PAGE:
Tuesday, 31 December 2013

Buying spiced pies

See? That's how you do it. Four syllables, one idea, three plosives. (I'm talking about my title.)

It (the title) is a rewritten version of  Buy a pie for the spy – an interesting post that points out some interesting stuff about plosives voiced unvoiced and aspirated but  misses a couple of tricks. The first is in the title, which in contrast to my 4/1/3 count (syllables/idea/plosives) has a count of 6/2/3 and introduces a needless arbitariness (Why should a SPY want a PIE?) and an  irrelevant specificity (Why THE spy?).

I sense, though, that the writer teaches in the Far East, so that six simple monosyllables (avoiding the tricky /st p/ cluster) do the job better. And the very arbitrariness of the spy/pie thing may make it more memorable for a student; I'm not sure. Anyway, I prefer my more elegant version.

We come now to the second missed trick – a more serious one. It is summed up in this sentence:
In IPA, the three words buy, pie and spy are represented as [baɪ], [pʰaɪ] and [spaɪ] respectively.
Let's try a rewrite of that sentence:

In IPAUsing the symbols recognized by the IPA, the three words buy, pie and spy are can be represented as [baɪ], [pʰaɪ] and [spaɪ] respectively.
The notation I (and many other EFL/ESOL teachers) prefer for teaching purposes is phonemic (what I used earlier to refer to 'the /st p/ cluster [where spiced meets pie]'). But this post doesn't begin to introduce the concept of the phoneme; well, it does use the word 'phonological' once, which is in the right ballpark. It suggests that the writer knows so much about phonetics that s/he has made a conscious decision to avoid phoneme.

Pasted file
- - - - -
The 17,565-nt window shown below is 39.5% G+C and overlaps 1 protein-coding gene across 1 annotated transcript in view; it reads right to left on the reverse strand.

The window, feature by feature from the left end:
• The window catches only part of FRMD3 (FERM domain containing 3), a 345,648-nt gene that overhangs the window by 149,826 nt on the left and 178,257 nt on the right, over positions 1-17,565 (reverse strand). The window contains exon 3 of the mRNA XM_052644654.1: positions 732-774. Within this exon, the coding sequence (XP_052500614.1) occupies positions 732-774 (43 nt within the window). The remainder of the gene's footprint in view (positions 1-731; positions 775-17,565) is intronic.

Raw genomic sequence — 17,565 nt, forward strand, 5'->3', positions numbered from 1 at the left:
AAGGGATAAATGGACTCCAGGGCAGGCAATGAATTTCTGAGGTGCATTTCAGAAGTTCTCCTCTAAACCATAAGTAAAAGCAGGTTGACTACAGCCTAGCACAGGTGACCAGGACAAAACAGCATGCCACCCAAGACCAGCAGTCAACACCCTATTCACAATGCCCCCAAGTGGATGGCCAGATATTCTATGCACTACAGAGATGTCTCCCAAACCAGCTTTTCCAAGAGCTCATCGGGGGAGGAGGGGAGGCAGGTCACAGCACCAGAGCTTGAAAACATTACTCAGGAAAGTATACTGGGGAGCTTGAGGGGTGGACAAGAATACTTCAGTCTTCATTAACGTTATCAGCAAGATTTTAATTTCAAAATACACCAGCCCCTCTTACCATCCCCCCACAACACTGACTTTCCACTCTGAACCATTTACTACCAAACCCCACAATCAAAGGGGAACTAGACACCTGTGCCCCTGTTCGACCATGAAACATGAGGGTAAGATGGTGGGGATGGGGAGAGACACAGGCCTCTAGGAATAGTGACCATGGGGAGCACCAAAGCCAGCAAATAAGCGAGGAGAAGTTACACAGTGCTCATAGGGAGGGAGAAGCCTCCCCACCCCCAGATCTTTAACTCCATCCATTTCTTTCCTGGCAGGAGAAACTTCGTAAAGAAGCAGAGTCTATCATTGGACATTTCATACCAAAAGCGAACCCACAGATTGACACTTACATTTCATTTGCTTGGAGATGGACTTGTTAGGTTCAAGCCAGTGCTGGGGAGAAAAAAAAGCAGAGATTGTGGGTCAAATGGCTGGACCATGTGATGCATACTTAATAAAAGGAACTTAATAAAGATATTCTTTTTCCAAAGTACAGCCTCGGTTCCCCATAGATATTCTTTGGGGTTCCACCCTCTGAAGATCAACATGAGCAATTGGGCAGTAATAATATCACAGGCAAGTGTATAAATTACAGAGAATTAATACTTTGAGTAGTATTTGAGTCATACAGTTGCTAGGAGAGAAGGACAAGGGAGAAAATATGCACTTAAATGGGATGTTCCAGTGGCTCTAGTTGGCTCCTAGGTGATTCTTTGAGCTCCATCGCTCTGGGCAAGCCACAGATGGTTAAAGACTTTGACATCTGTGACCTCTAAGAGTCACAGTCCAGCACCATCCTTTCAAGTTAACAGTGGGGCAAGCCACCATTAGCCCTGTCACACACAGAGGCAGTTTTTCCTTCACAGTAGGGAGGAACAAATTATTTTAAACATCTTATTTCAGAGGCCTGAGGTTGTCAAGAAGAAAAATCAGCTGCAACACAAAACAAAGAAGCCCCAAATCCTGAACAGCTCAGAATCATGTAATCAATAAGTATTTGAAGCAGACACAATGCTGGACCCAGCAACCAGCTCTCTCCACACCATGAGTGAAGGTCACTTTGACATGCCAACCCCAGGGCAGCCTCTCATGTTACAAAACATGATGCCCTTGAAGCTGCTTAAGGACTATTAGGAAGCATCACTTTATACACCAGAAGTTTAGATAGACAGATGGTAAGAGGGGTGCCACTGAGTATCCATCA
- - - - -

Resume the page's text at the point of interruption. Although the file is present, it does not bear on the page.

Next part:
I think this is a mistake, particularly as every IPA chart that I've ever seen – among those that are likely to be referred to by an EFL/ESOL student – is called something like a phonemic chart of the the sounds of English.

But the post is interesting and illuminating, and well worth a read. I will, however, make up for the lack of phonemes by republishing a passage from my #WVGTbook:

The International Phonetics Association specifies a number of symbols and diacritics that can be used to transcribe any speech sound in any natural language, to a greater or lesser degree of precision. Learning the whole system would be a huge undertaking, and is unnecessary for any practical purpose.  A precise transcription is conventionally presented within square brackets [...]; this could be used to represent how a particular speaker makes a particular utterance. It is phonetic.
Many teachers of English as a Foreign Language need to do something different. They don't need to represent how one speaker speaks; there is no one model speaker. What these teachers want to do is to model how speakers of English distinguish bad from bed, bid, bod, bud, bode, bide, bard, bawd, bead, bayed, bowed, beard... and so on. Between such words ('minimal pairs') there is a phonemic distinction in the vowel. The consonants on either side of the vowel are more or less the same (there are slight differences to do with the neighbouring vowel, but they are phonemically identical): phonemic script is conventionally presented between slashes – /.../ . The /b/ phoneme that begins badbed, bid, bod,.... etc. is distinct from the  /l/ in lad, led, lid, lead, lard,  lewd, load, lied and so on. The fact that the first consonant sound in leek and the last consonant sound in keel are phonetically distinct  does not signify; they are both representatives of the /l/ phoneme. Similarly, the consonant sounds at the onsets of keel and call are phonetically distinct, but they can both be represented by the /k/ phoneme.